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It's Tea Time!

Posted by Sue Serre on

When the autumn chill sets in there is nothing quite as soothing to the body and soul as a hot cup of tea. When we say ‘tea’ we usually think of black tea, but did you know that black tea, green tea, white tea, oolong and pu-erh tea are all the same plant? The tea plant is an evergreen that is native to China, Tibet and northern India and is called Camellia sinensis. The specific variety of tea plant and the way the leaves are processed after harvesting determine the type of tea that is created.

The traditional method of processing black tea comprises four steps: withering, rolling, oxidizing (fermenting) and drying. The term fermentation when applied to tea actually refers to how much a tea is allowed to undergo enzymatic oxidation by allowing the freshly picked tea leaves to dry. This process may be stopped by either pan frying or steaming the leaves before they are completely dried out. Green teas are minimally or non-oxidized (eg. Sencha). Oolong are partially oxidized and undergo the most difficult and time consuming processing method. White tea is the most delicate and is made entirely from new leaf buds in early spring. Pu-erh tea is ‘post-fermented’ meaning it is oxidized and then aged under high humidity conditions, which contributes to its often musty smell.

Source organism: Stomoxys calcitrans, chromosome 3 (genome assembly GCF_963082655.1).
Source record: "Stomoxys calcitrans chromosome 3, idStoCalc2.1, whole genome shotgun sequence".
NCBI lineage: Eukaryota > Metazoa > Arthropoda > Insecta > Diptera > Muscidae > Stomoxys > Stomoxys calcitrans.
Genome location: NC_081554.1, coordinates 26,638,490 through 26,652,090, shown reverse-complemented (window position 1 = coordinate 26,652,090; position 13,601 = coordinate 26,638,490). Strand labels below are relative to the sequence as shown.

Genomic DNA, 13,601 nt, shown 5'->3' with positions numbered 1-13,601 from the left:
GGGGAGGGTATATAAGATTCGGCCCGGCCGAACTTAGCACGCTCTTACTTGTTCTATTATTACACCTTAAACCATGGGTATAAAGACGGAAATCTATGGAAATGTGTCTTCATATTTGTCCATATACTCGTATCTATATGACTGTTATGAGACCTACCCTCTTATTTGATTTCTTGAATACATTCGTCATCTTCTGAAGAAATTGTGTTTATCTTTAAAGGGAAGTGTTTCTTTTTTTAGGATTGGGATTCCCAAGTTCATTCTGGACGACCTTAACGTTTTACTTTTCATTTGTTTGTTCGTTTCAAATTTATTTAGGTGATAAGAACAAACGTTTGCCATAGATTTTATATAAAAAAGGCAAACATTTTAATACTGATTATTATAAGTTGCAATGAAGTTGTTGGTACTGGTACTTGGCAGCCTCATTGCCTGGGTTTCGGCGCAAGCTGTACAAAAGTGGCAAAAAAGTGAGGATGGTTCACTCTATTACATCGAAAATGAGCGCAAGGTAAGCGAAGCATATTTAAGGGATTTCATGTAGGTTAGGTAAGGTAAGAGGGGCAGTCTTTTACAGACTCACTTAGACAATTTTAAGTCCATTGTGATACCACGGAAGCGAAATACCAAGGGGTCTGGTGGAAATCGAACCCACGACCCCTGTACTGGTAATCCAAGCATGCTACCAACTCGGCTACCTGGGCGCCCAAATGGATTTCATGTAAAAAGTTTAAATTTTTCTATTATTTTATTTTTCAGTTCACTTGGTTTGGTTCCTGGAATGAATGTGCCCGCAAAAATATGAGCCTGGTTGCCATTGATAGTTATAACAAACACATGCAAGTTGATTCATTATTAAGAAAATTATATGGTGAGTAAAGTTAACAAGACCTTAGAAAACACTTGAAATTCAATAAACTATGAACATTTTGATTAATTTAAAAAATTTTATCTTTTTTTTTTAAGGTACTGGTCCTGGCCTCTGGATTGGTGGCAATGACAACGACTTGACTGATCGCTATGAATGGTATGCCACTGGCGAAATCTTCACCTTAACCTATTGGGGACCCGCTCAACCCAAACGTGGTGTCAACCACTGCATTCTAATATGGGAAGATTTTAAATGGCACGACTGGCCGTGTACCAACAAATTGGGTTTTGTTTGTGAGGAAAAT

Tea is considered to have originated in China, but as the tea trade developed beyond neighbouring countries, it was discovered that the more oxidized black tea would retain its freshness and flavour better over long journeys than its minimally oxidized green tea cousin. To this day, most of the black tea produced in China is exported out of the country.

Interestingly, Orange Pekoe is not a variety of black tea. When harvesting tea by hand only the top two leaves and bud are picked. The top most ‘bud’ is actually an unopened leaf and the first leaf just under it is known as the ‘pekoe leaf’ and the second leaf from the bud is called the ‘orange pekoe leaf’ (‘pekoe from the Chinese word for white hair, as the leaf is covered with silver down for two days after opening.)

Come to The Hollow Willow and enjoy our new selection of premium “Camellia sinensis” and locally grown organic herbal teas while taking a stroll downtown along the Grand River.... it’s Tea Time!